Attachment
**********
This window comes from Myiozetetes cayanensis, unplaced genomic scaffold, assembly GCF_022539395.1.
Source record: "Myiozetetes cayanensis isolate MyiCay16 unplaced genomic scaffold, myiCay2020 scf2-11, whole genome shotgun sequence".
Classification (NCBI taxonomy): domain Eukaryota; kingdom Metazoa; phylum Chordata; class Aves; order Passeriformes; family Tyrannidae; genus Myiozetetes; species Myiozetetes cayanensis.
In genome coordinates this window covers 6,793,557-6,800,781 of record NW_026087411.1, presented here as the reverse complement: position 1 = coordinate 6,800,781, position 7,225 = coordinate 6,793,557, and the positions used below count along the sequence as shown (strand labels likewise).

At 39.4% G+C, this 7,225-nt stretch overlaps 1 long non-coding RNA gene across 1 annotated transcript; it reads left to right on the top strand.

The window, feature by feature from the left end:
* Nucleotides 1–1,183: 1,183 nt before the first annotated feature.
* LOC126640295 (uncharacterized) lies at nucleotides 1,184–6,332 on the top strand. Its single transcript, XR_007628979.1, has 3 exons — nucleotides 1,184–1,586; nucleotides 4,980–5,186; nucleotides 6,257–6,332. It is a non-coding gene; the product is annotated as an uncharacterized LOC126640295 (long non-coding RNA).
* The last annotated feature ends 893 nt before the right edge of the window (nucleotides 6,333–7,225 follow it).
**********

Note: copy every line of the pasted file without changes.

This window comes from Myiozetetes cayanensis, unplaced genomic scaffold, assembly GCF_022539395.1.
Source record: "Myiozetetes cayanensis isolate MyiCay16 unplaced genomic scaffold, myiCay2020 scf2-11, whole genome shotgun sequence".
Classification (NCBI taxonomy): domain Eukaryota; kingdom Metazoa; phylum Chordata; class Aves; order Passeriformes; family Tyrannidae; genus Myiozetetes; species Myiozetetes cayanensis.
In genome coordinates this window covers 6,793,557-6,800,781 of record NW_026087411.1, presented here as the reverse complement: position 1 = coordinate 6,800,781, position 7,225 = coordinate 6,793,557, and the positions used below count along the sequence as shown (strand labels likewise).

At 39.4% G+C, this 7,225-nt stretch overlaps 1 long non-coding RNA gene across 1 annotated transcript; it reads left to right on the top strand.

The window, feature by feature from the left end:
* Nucleotides 1–1,183: 1,183 nt before the first annotated feature.
* LOC126640295 (uncharacterized) lies at nucleotides 1,184–6,332 on the top strand. Its single transcript, XR_007628979.1, has 3 exons — nucleotides 1,184–1,586; nucleotides 4,980–5,186; nucleotides 6,257–6,332. It is a non-coding gene; the product is annotated as an uncharacterized LOC126640295 (long non-coding RNA).
* The last annotated feature ends 893 nt before the right edge of the window (nucleotides 6,333–7,225 follow it).